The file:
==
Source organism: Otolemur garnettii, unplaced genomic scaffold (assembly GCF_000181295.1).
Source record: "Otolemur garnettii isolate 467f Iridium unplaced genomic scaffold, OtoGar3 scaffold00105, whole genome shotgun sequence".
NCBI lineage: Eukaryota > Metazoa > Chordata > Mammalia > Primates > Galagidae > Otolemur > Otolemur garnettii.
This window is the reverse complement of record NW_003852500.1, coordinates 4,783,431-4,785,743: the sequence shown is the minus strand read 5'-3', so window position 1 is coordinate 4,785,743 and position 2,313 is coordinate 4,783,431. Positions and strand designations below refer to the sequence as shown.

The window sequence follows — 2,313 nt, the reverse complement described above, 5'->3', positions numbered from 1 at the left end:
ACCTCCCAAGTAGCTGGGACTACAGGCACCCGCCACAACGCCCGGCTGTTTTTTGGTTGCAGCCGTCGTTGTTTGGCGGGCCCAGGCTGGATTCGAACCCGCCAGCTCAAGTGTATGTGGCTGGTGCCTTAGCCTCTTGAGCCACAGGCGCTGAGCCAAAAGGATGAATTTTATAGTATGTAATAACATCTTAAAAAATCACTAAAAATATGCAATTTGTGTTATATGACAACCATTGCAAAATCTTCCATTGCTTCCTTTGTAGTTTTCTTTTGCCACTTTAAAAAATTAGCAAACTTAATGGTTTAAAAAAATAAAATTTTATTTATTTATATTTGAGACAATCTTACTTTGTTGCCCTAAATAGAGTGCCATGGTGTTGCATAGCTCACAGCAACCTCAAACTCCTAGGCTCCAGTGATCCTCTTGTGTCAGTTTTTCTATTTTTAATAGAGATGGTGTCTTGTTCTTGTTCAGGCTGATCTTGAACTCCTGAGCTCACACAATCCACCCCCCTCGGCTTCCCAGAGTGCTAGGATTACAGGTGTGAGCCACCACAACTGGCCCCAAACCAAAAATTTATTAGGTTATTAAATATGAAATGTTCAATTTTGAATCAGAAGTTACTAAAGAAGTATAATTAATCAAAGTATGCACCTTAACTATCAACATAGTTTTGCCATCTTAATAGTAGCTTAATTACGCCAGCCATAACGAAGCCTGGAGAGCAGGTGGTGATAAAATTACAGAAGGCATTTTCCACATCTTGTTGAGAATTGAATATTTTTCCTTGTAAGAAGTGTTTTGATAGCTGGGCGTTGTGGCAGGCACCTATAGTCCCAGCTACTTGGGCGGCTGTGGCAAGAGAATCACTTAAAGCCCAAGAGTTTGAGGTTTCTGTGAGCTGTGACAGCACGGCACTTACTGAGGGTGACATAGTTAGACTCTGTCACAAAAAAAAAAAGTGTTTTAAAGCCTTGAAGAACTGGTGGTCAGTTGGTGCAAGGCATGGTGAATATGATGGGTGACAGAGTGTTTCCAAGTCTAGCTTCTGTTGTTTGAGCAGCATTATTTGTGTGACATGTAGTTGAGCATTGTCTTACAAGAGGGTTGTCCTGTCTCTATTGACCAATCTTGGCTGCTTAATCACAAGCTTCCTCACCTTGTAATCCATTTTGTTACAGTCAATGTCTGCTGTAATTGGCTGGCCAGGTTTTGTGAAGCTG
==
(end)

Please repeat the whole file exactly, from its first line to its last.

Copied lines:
Source organism: Otolemur garnettii, unplaced genomic scaffold (assembly GCF_000181295.1).
Source record: "Otolemur garnettii isolate 467f Iridium unplaced genomic scaffold, OtoGar3 scaffold00105, whole genome shotgun sequence".
NCBI lineage: Eukaryota > Metazoa > Chordata > Mammalia > Primates > Galagidae > Otolemur > Otolemur garnettii.
This window is the reverse complement of record NW_003852500.1, coordinates 4,783,431-4,785,743: the sequence shown is the minus strand read 5'-3', so window position 1 is coordinate 4,785,743 and position 2,313 is coordinate 4,783,431. Positions and strand designations below refer to the sequence as shown.

The window sequence follows — 2,313 nt, the reverse complement described above, 5'->3', positions numbered from 1 at the left end:
ACCTCCCAAGTAGCTGGGACTACAGGCACCCGCCACAACGCCCGGCTGTTTTTTGGTTGCAGCCGTCGTTGTTTGGCGGGCCCAGGCTGGATTCGAACCCGCCAGCTCAAGTGTATGTGGCTGGTGCCTTAGCCTCTTGAGCCACAGGCGCTGAGCCAAAAGGATGAATTTTATAGTATGTAATAACATCTTAAAAAATCACTAAAAATATGCAATTTGTGTTATATGACAACCATTGCAAAATCTTCCATTGCTTCCTTTGTAGTTTTCTTTTGCCACTTTAAAAAATTAGCAAACTTAATGGTTTAAAAAAATAAAATTTTATTTATTTATATTTGAGACAATCTTACTTTGTTGCCCTAAATAGAGTGCCATGGTGTTGCATAGCTCACAGCAACCTCAAACTCCTAGGCTCCAGTGATCCTCTTGTGTCAGTTTTTCTATTTTTAATAGAGATGGTGTCTTGTTCTTGTTCAGGCTGATCTTGAACTCCTGAGCTCACACAATCCACCCCCCTCGGCTTCCCAGAGTGCTAGGATTACAGGTGTGAGCCACCACAACTGGCCCCAAACCAAAAATTTATTAGGTTATTAAATATGAAATGTTCAATTTTGAATCAGAAGTTACTAAAGAAGTATAATTAATCAAAGTATGCACCTTAACTATCAACATAGTTTTGCCATCTTAATAGTAGCTTAATTACGCCAGCCATAACGAAGCCTGGAGAGCAGGTGGTGATAAAATTACAGAAGGCATTTTCCACATCTTGTTGAGAATTGAATATTTTTCCTTGTAAGAAGTGTTTTGATAGCTGGGCGTTGTGGCAGGCACCTATAGTCCCAGCTACTTGGGCGGCTGTGGCAAGAGAATCACTTAAAGCCCAAGAGTTTGAGGTTTCTGTGAGCTGTGACAGCACGGCACTTACTGAGGGTGACATAGTTAGACTCTGTCACAAAAAAAAAAAGTGTTTTAAAGCCTTGAAGAACTGGTGGTCAGTTGGTGCAAGGCATGGTGAATATGATGGGTGACAGAGTGTTTCCAAGTCTAGCTTCTGTTGTTTGAGCAGCATTATTTGTGTGACATGTAGTTGAGCATTGTCTTACAAGAGGGTTGTCCTGTCTCTATTGACCAATCTTGGCTGCTTAATCACAAGCTTCCTCACCTTGTAATCCATTTTGTTACAGTCAATGTCTGCTGTAATTGGCTGGCCAGGTTTTGTGAAGCTG